Olga Balema's exhibition “brain damage” at Bridget Donahue consisted of long elastic bands crisscrossing the floor of the space, some painted and others left their original white.
In a series of paintings, Jessie Makinson took Margaret Cavendish’s 1666 novella The Blazing World as a point of departure, constructing her own otherworldly realm of genderfluid, interspecies hybrids.
“Labor’s Persistence,” at Marian Goodman, presented a selection of Allan Sekula’s work from the 1970s to the early 2000s that confronted material conditions of class struggle.
Brittany Nelson’s exhibition merged the biography of New Wave author Alice Sheldon (pen name, James Tiptree Jr.) and the lonely wanderings of the Mars Opportunity Rover.
Hammons is the rare artist with the clout to dictate to galleries the terms of his participation, the rumored details of which circulate internationally in gossipy whispers: The gallery has no say in what will be included.
This show posits an expansive definition of feminist practice—one that demands allyship with the most historically marginalized groups.
Trisha Donnelly’s inscrutability is legendary. She largely forgoes press releases and other sorts of exhibition didactics describing what the artwork is and how it is intended to be interpreted, and has limited the photo-documentation of her work.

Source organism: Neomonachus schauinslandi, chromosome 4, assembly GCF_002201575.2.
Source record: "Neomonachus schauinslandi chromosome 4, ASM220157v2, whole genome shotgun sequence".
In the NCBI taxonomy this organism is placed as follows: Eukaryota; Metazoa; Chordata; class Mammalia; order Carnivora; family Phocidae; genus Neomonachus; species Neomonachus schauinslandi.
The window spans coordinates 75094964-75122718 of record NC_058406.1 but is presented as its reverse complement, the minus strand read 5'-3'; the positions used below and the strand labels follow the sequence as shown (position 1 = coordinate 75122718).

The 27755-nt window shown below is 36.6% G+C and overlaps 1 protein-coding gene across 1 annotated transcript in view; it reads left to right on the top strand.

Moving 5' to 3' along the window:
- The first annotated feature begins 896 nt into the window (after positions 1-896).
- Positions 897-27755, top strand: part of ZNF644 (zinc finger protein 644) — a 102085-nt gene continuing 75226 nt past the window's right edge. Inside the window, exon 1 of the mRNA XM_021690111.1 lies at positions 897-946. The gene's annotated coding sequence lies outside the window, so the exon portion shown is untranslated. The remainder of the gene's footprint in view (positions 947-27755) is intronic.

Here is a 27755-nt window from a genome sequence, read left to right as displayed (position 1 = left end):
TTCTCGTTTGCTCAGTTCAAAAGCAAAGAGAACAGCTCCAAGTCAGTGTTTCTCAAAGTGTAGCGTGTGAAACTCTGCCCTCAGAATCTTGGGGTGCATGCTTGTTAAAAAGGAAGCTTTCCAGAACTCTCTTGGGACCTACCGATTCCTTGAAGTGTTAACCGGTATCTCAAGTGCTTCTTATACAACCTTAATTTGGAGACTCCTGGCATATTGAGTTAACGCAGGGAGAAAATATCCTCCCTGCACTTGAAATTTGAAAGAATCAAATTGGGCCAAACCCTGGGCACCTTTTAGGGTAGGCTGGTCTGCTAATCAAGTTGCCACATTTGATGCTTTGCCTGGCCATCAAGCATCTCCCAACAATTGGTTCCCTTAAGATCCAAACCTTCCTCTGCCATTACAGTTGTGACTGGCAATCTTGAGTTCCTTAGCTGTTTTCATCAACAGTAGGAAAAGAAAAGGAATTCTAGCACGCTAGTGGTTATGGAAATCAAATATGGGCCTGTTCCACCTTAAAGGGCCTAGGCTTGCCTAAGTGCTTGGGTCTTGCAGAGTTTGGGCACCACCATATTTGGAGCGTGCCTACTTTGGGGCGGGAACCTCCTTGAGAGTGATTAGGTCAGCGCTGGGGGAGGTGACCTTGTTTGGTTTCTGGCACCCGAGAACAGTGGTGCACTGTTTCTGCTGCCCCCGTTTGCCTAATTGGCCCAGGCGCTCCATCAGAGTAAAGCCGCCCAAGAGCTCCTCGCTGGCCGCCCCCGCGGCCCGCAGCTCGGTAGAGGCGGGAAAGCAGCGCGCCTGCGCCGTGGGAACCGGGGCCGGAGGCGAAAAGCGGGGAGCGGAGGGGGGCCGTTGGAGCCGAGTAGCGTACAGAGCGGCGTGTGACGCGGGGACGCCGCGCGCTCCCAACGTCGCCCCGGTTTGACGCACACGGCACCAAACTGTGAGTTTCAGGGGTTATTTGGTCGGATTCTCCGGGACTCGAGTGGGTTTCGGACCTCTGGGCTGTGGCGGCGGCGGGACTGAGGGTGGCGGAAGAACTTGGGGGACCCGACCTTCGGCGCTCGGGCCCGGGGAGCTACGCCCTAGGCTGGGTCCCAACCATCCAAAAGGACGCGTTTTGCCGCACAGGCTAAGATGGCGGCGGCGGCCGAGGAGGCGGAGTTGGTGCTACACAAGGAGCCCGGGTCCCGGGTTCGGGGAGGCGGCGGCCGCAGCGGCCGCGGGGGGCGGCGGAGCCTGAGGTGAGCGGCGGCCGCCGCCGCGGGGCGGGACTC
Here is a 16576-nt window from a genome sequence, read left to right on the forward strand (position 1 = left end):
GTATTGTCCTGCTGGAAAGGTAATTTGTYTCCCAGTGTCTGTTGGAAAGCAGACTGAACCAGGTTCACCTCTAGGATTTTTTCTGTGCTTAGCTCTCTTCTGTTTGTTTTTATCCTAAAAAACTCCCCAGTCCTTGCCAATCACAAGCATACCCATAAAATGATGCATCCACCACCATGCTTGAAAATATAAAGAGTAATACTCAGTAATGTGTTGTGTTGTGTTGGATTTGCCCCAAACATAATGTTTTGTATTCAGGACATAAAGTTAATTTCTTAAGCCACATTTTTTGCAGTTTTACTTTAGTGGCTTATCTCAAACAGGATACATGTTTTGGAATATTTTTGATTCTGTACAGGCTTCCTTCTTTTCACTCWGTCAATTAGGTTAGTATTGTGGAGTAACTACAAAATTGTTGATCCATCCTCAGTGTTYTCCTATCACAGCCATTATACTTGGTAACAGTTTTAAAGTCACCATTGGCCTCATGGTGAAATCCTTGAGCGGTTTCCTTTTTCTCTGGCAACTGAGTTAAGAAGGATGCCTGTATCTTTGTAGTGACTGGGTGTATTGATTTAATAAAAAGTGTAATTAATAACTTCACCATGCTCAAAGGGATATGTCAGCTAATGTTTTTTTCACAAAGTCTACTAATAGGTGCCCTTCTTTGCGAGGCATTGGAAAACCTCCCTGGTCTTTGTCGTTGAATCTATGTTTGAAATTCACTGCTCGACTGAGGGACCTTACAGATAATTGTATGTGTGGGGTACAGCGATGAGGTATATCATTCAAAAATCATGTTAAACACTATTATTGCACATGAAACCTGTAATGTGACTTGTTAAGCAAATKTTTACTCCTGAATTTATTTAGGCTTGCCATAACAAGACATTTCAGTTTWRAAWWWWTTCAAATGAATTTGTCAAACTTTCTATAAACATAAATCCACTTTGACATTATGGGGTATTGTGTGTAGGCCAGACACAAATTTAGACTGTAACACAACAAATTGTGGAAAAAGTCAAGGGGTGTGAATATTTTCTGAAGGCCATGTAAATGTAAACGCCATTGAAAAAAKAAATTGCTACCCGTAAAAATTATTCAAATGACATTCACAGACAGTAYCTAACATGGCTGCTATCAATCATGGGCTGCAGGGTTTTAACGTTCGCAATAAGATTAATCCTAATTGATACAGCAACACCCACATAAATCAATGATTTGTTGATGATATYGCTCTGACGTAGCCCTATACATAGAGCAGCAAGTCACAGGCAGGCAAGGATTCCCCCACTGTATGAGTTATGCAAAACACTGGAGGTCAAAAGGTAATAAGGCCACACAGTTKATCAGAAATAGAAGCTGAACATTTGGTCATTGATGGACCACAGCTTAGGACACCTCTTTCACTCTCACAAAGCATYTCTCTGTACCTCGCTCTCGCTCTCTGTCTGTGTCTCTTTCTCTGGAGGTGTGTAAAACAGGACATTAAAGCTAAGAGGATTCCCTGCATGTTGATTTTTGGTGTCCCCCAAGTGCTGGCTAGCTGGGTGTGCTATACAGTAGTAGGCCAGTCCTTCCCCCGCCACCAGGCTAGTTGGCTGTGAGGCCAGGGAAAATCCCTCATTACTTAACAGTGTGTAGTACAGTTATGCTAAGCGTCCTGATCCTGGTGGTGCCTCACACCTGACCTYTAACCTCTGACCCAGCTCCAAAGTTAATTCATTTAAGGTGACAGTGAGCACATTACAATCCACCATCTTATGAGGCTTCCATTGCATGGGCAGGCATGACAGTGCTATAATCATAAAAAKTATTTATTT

Most of the ten paintings in Eleanor Aldrich’s exhibition, “Main Squeeze,” portrayed the suppleness of human flesh through close-up depictions of people’s backs pressed into woven or vinyl-cord lawn chairs, hammock nets, and chain-link fencing.
“A Tale of Today: Yinka Shonibare CBE” inaugurates the Driehaus Museum’s exhibition series spotlighting the work of contemporary artists of color, an exciting new direction for this Gilded Age mansion–turned–museum, whose programming has focused largely on art and design from the home’s original era.